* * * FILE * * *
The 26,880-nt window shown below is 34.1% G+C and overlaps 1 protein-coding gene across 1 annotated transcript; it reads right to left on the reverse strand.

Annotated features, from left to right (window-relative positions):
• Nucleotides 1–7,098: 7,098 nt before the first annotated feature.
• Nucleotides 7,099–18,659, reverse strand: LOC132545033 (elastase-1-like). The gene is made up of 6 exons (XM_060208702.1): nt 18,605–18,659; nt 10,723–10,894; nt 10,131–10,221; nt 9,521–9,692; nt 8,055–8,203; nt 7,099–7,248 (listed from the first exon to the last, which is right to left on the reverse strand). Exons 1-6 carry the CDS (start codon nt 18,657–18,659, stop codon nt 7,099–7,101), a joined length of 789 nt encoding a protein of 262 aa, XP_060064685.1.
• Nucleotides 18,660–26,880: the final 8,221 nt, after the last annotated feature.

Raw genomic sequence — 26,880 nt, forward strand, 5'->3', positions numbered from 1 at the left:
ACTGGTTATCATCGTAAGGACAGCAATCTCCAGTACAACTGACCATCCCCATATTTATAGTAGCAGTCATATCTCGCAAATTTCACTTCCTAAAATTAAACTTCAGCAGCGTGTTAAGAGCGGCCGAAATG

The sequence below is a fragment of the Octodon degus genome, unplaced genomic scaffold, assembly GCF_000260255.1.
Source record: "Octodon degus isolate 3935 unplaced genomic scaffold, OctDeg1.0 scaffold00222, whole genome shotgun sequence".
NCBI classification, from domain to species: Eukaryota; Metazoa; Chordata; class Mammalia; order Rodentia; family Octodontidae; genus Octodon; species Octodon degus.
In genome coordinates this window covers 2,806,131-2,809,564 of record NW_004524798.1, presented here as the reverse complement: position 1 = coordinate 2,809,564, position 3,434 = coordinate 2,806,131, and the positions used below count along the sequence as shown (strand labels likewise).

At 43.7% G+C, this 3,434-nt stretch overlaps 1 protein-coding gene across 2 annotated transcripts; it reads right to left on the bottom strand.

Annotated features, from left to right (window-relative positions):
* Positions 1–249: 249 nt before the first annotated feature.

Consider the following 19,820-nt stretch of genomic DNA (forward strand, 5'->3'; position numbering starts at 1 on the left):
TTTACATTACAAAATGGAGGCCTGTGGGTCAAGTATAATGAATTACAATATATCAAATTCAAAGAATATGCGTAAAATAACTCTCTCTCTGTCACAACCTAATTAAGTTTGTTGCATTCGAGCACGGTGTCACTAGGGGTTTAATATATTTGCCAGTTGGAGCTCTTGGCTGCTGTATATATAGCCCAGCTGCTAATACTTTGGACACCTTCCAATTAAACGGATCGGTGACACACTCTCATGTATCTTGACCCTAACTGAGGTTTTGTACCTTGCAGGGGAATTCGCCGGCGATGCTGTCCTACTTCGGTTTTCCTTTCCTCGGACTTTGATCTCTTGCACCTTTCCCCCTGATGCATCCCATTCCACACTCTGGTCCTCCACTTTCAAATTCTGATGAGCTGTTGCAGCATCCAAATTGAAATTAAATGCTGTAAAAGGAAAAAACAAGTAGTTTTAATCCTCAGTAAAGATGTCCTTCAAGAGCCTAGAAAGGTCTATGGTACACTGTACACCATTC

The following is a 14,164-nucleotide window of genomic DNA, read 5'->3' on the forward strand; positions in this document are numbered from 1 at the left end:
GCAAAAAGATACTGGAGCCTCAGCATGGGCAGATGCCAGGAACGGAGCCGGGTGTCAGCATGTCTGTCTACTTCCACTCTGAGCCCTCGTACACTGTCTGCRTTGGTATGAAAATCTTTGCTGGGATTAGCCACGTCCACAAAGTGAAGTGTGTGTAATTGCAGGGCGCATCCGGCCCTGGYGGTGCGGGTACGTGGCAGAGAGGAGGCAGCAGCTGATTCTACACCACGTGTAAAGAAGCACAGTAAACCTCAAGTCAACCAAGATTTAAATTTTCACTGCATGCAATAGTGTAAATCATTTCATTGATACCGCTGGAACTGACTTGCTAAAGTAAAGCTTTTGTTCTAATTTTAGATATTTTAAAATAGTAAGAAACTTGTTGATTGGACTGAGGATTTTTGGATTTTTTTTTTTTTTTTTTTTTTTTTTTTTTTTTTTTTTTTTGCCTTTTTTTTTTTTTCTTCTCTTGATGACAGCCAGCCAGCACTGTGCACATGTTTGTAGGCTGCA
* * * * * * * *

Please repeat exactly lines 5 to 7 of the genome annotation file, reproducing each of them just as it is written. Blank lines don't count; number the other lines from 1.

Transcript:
• Nucleotides 18,660–26,880: the final 8,221 nt, after the last annotated feature.

Raw genomic sequence — 26,880 nt, forward strand, 5'->3', positions numbered from 1 at the left:
ACTGGTTATCATCGTAAGGACAGCAATCTCCAGTACAACTGACCATCCCCATATTTATAGTAGCAGTCATATCTCGCAAATTTCACTTCCTAAAATTAAACTTCAGCAGCGTGTTAAGAGCGGCCGAAATG